The significance and clinical management of atypical squamous cells of undetermined significance (ASCUS) on cervical cytologic smears has been an area of much controversy. This study compiled a list of criteria useful in identifying the subset of cases that would be categorized as atypical squamous cells of undetermined significance-rule out high-grade squamous intraepithelial lesion (ASC-H) in the new Bethesda System terminology, which eventuate in a diagnosis of cervical intraepithelial neoplasia (CIN). The cytopathology files at Johns Hopkins Hospital were searched for ASC-H cases from the 3-yr period 1996-1998, which had definitive clinicopathologic follow-up (colposcopy and cervical biopsies). The smears were reviewed, cytomorphologic features studied, and clinical correlations performed. ASC-H was diagnosed in 257 of 45,428 gynecologic smears (0.6%), 72 having had clinicopathologic follow-up. Of these 72 cases, 35 (49%) on follow-up had a negative/reactive diagnosis (NR), whereas 37 (51%) turned out to be CIN [CIN-I-18 (49%) and CIN II and 111-19 (51%)]. The significant cytomorphologic differences in the ASC-H category with a CIN follow-up (compared with an NR follow-up) were fewer atypical cells, more often discohesive or seen singly, more monomorphic, a higher nuclear-to-cytoplasmic (N/C) ratio, greater nuclear hyperchromasia, more coarse, unevenly dispersed chromatin, more prominent nuclear membrane irregularities, lack of nucleoli, chromocenters or nuclear grooves, and lack of an inflammatory background. Careful attention to subtle cytomorphologic characteristics may be helpful for a more definitive subdivision of ASC-H terminology into a NR and a CIN diagnosis.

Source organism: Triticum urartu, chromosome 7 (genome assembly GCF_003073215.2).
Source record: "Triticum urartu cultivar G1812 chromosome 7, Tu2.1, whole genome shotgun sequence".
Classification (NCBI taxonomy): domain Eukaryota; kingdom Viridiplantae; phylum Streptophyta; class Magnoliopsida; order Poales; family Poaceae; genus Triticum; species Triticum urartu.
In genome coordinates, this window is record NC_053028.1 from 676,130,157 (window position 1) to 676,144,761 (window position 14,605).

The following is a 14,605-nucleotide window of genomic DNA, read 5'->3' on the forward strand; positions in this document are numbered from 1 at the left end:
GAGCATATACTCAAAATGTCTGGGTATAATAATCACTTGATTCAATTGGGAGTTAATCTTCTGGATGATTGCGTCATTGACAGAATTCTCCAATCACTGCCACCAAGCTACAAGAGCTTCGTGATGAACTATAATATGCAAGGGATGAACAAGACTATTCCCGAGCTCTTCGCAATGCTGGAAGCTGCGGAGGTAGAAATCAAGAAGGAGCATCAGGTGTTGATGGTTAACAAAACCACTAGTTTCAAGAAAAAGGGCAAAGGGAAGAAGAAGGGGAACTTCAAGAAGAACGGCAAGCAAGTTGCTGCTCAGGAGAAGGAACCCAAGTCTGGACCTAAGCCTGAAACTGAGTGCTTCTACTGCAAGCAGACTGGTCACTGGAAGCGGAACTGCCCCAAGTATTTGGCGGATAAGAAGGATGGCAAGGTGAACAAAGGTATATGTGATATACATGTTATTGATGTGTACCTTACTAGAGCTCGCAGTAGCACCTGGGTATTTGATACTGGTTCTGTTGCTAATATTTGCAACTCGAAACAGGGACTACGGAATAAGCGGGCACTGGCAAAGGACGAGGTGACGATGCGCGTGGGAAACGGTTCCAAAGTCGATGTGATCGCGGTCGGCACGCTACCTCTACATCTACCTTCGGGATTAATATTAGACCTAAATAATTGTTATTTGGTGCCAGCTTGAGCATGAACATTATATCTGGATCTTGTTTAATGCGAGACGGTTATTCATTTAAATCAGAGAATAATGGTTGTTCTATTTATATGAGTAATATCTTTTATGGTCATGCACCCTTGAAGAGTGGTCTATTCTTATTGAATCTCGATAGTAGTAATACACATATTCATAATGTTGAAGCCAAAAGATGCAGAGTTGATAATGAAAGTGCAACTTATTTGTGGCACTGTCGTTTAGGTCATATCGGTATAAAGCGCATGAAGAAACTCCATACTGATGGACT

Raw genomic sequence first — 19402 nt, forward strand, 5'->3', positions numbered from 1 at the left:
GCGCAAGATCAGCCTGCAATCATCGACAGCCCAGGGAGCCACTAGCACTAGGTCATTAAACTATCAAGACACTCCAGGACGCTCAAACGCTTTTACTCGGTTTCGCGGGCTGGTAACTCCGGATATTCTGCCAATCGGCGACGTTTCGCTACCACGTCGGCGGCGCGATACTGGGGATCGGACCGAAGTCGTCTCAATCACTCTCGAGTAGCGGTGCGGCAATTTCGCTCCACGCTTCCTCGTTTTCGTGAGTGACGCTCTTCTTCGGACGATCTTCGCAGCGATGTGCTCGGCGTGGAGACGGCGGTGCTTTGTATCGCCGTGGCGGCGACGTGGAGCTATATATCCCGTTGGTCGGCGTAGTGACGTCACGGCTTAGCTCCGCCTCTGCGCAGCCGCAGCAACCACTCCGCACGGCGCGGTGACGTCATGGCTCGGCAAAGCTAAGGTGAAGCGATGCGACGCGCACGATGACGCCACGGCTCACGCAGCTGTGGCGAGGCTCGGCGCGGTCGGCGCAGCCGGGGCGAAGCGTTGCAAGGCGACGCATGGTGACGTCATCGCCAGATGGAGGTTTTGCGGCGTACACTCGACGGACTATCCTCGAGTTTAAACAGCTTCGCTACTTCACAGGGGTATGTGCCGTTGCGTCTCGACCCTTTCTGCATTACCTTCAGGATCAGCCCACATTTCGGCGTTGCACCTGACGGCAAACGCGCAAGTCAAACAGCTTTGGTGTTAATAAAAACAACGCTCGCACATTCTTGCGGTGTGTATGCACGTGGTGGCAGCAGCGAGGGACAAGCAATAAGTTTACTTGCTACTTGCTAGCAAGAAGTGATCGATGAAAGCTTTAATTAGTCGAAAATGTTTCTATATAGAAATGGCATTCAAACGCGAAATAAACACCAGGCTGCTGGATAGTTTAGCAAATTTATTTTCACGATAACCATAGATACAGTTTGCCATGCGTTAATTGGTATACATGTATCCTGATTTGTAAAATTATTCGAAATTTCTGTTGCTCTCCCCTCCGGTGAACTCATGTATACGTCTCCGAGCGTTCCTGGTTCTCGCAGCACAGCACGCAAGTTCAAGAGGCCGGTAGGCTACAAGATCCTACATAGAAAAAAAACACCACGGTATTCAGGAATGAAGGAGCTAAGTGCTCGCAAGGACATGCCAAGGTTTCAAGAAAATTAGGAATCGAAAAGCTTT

- Atypical squamous cells of undetermined significance
- Bethesda System
- Cytology, cervix
- Squamous intraepithelial lesion
ASJC Scopus subject areas
- Pathology and Forensic Medicine